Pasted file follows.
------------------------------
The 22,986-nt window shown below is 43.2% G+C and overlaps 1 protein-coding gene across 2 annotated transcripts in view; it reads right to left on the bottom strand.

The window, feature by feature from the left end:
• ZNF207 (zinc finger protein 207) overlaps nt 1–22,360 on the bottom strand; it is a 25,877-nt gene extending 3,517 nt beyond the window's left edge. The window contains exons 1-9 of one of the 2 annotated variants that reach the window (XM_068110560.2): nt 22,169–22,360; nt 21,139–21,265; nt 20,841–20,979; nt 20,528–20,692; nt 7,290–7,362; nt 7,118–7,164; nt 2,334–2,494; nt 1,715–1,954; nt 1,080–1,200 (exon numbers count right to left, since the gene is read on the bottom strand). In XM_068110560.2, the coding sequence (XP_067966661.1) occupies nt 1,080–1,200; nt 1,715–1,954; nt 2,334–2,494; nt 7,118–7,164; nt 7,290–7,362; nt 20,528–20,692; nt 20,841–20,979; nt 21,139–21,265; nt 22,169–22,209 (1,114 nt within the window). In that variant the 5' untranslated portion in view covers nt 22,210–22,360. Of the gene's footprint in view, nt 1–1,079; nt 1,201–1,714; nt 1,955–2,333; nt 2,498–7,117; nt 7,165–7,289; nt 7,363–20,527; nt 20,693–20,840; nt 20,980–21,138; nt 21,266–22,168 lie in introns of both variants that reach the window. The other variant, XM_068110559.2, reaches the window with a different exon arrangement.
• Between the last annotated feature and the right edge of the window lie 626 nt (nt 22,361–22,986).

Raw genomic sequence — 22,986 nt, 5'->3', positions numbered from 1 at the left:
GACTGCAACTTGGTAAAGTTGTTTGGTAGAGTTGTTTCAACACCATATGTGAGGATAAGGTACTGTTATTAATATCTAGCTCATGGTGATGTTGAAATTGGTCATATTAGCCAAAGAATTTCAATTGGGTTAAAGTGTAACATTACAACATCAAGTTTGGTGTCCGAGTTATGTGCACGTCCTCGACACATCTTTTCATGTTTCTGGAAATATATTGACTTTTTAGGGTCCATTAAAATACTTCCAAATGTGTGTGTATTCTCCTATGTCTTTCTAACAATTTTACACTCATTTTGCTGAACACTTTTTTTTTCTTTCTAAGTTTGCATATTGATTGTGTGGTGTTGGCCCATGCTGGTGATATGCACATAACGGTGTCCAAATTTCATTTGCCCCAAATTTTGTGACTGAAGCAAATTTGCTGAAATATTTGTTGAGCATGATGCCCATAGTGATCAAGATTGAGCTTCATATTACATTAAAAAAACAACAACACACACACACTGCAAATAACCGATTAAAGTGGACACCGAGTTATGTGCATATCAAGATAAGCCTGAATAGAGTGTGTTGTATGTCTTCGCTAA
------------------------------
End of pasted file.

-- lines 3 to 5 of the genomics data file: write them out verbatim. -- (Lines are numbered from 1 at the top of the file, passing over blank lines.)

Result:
• ZNF207 (zinc finger protein 207) overlaps nt 1–22,360 on the bottom strand; it is a 25,877-nt gene extending 3,517 nt beyond the window's left edge. The window contains exons 1-9 of one of the 2 annotated variants that reach the window (XM_068110560.2): nt 22,169–22,360; nt 21,139–21,265; nt 20,841–20,979; nt 20,528–20,692; nt 7,290–7,362; nt 7,118–7,164; nt 2,334–2,494; nt 1,715–1,954; nt 1,080–1,200 (exon numbers count right to left, since the gene is read on the bottom strand). In XM_068110560.2, the coding sequence (XP_067966661.1) occupies nt 1,080–1,200; nt 1,715–1,954; nt 2,334–2,494; nt 7,118–7,164; nt 7,290–7,362; nt 20,528–20,692; nt 20,841–20,979; nt 21,139–21,265; nt 22,169–22,209 (1,114 nt within the window). In that variant the 5' untranslated portion in view covers nt 22,210–22,360. Of the gene's footprint in view, nt 1–1,079; nt 1,201–1,714; nt 1,955–2,333; nt 2,498–7,117; nt 7,165–7,289; nt 7,363–20,527; nt 20,693–20,840; nt 20,980–21,138; nt 21,266–22,168 lie in introns of both variants that reach the window. The other variant, XM_068110559.2, reaches the window with a different exon arrangement.
• Between the last annotated feature and the right edge of the window lie 626 nt (nt 22,361–22,986).

Raw genomic sequence — 22,986 nt, 5'->3', positions numbered from 1 at the left: